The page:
Normally I'm not very much into Second Life social events and weddings, but tonight's an exception as Mr 3pointD, Mark Wallace (who's nominated as a potential metarati) and the lovely bride going by the nick of "Destroy Television"

Special guest were Lordfly Digeridoo as best man and Mr. Jerry Pfaffendorf, Electric Sheep CEO as father of the bride. The vows came down to "do you, Destroy Television, take to Walker Spaight to be your virtual husband? In sickness, in health, through lags, crashes, ghosting, mis-bakes and missing textures?"

The event took place in one of the many Celedon sims, hotspots to the streampunk community

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Wednesday, May 09, 2007

Microsoft defies challenges

Thursday May 10 (yes, that is tomorrow) Microsoft will officially open shop in Second Life. The sim's build has been completed about 5 months ago, but had restricted access up till now. We went in for a little preview. With many companies staging their opening this month it is a challenge to be on the good half of the charts, but Microsoft is up to the challenge. I'm a notorius *NIX fan, but have to admit the

On the sign you'll see about what Microsoft Island has to offer. Aside from their kick-off event and the sim experience there is also a supportive website here. What it basically comes down to is that Microsoft uses Second Life as one of their staging areas for a Visual Studio campaign themed "Defy all Challenges"

A nice feature is the Auditorium, placed inside a big ball that's hanging from solid beams and some craftly sculpted prims. There's no question on who's responsible for the build, since it is practically leaning against the MoU island, but upon entering the auditorium I immediately recognised the hand of this site's co0blogger Lordfly Digeridoo.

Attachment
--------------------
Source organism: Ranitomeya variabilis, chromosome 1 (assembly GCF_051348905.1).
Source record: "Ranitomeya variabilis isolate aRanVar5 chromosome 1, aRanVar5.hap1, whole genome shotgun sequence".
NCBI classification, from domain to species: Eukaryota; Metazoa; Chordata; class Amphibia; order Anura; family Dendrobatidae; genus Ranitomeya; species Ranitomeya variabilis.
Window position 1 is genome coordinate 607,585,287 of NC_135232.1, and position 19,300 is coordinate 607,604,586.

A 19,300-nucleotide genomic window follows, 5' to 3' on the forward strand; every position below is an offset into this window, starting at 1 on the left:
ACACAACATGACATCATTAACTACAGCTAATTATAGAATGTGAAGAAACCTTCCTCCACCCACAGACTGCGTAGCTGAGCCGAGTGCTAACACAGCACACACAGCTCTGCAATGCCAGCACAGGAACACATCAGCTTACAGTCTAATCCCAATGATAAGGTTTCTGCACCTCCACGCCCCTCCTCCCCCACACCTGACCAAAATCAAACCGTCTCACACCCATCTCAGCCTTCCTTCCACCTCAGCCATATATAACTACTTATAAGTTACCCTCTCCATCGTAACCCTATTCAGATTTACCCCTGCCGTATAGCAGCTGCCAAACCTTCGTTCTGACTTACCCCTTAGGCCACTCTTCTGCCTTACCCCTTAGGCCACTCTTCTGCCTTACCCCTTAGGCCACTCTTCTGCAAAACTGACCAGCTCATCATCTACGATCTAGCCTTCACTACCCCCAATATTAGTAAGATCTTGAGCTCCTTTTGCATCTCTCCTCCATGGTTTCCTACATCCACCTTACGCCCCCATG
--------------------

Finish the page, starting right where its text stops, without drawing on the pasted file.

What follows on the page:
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Thursday, April 19, 2007

Lordfly ignites Intel and Orange County Choppers

"Wow do I feel obsolete" Well, Lordfly, let me reassure you, you're not.

I just visited the sim called "Intel Ignites OCC", build by our own Didge. The build is excellent and recognisable. In the Netherlands I occasionally watch the OCC programme on Discovery channel and some things look very familiar. The sim itself is a promotion for an OCC bike driven by Intel tech.
Everything in this sim is very detailed, the workbenches, the wheels and the engines at the assembly table.

As for fun and games, there's a racetrack on the sim, an assebly area and some promotion areas with streaming media.

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Sunday, April 15, 2007

Real Life Cities 1: Amsterdam

When in Holland and you want to start a conversation on Second Life, or any other immersive world for that matter, the discussion is bound to touch virtual Amsterdam very soon. Amsterdam is probably the best known sim in Holland, mentioned in almost every SL story.

It usually is referred to as one of the largest sims (forgetting that all sims are created equal), or largest builds. The sim itself encompasses Amsterdam Central Station, the Damrak and the Dam itself with the monument, the New Church and the Royal Palace. Then there are some canals lined with shops. It's hardly a surprise to see half the shops are sex related. When making that conclusion, it's no surprise to see Amsterdam always is one of the favorite places in the Metaverse.